Family Photos: What’s Happening Here?

 

Flipping through our phones, my husband and I look at pictures. There are soccer games, piano recitals, and little boys bundled up in winter jackets building a snowman together. There are adoring parents (that would be us) smiling at the camera. ThoughtBubble

“Aww, how cute! The one of the kids at that holiday festival.”

“Look! I love this one of us at The Nutcracker.”

“Oh, yeah,” we cringe. “That was the time when…”

We have our arms around each other. All of us are smiling. I am beaming. I will not excuse my clichéd word choice here because I am simply beaming, people. My happiness is bursting through the pixels.

Yet I know that I had just barked at one of my boys after he had a meltdown and turned Hulk on the other one after he wandered away from us into a crowd of people (again). And yet there I am all smiles.

Especially during the holidays, when we’re snapping pictures more often, I’m reminded of this.

Sometimes, what we see in a photograph is the honest, beautiful truth. But other times, it is a lucky snapshot of a moment we wish were true.

That’s life – beauty and bullshit.

 

The reality of the family behind the picture isn’t always pretty. Then again, sometimes it’s beautiful.

 

Snowman

 

My Sunday thoughts in 200 words or less.

 

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11 thoughts on “Family Photos: What’s Happening Here?

  1. What a great–and thought-provoking–post.

    And, it has always been thus, no? Not long ago, I was looking at a decades-old family picture: two women (my mother and her sister) playing a capture-the-flag type game with their four children (two boys, two girls, ages around six to ten). Everyone is running and laughing and reaching for bright colored plastic rings dangling from belts. I remember the bright colors, though the photo is black and white. A perfect moment of inter-generational, innocent summer fun preserved on film. So that’s how things must have been.

    Not captured on film: The fact that those same cousins spent most of that summer beating the bejeezus out of me (and, less often, my sister, and occasionally even one another). The fact that after the game, my mother berated me and my sister for the grass stains on our shorts. The fact that my uncle (presumably the person behind the camera) routinely drank too much and said unforgivable things to his wife and sons in the presence of all us kids.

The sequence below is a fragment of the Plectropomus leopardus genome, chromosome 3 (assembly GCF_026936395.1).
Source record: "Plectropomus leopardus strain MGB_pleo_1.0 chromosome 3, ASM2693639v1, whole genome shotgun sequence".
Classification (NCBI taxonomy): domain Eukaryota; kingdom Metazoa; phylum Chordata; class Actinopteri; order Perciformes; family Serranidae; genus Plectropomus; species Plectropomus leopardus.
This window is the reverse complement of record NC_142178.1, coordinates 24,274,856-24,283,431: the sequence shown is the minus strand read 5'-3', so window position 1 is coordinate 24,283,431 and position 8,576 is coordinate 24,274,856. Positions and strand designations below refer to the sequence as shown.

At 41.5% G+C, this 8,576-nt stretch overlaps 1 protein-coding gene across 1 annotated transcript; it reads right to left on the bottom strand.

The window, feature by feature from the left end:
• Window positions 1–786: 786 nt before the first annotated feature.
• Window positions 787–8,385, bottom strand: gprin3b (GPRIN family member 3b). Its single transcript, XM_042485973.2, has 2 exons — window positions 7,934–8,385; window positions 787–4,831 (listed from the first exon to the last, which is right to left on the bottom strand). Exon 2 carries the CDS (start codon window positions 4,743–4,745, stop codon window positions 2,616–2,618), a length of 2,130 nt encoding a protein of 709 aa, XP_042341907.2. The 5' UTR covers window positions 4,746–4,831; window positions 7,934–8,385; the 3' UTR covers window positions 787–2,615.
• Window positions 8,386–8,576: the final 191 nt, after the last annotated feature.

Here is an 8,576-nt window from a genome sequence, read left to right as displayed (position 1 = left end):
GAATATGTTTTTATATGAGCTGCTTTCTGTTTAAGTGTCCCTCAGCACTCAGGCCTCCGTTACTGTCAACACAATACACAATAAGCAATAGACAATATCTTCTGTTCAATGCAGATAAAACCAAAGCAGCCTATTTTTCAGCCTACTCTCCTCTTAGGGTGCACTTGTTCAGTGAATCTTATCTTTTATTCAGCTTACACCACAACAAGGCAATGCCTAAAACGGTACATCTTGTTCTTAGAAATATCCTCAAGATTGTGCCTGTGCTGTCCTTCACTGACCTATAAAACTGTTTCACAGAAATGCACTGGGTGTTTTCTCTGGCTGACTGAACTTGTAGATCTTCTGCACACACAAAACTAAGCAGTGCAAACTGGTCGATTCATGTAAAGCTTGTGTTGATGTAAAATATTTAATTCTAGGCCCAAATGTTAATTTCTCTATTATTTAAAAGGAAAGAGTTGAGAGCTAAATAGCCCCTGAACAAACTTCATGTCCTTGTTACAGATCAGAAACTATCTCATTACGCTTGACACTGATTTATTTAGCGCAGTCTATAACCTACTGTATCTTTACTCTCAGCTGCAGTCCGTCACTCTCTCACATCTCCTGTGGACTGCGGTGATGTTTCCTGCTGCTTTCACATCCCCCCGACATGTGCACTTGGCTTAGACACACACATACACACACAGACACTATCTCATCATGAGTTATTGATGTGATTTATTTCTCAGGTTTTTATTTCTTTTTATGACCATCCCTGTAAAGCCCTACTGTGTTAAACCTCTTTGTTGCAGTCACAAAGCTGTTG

And, you know what? I love that picture. It preserves a perfect moment in an imperfect world.

    Liked by 2 people

    • I love, love this. Beautiful description and exactly what I’m talking about. Behind the scenes. What goes on behind the scenes?

      Oh, how many photos I’ve looked at as a parent and thought about what had happened just before or right after the photo. I’ve also stared at albums full of Polaroids from when I was a kid and thought, “That was a horrible vacation. Why am I smiling in all the pictures?” Just as I do now, as a parent, I look at those faded Polaroids and think, “Oh, crap. That was the time when…” But you’re right. A perfect moment in an imperfect world. Love that.

      Like

    • That picture is priceless. It is exactly what it looks like. That day, two little boys built a snowman together. They were cold and happy playing in the snow. Their parents were cold and happy taking the picture. That is the honest, beautiful truth.

      Liked by 1 person

    • Haha. 😀 Yes! True. Every picture tells a story. Like the one of that “happy” couple at their wedding (who got divorced 3 months later). On the flip side, candids catch seemingly awful moments that are also not the real story. “Pictures don’t lie”? Yes, they do.

      P.S. The boys built that snowman together. They were cold and happy. That picture is no lie. It’s a beautiful moment from a beautiful day.

      Liked by 1 person

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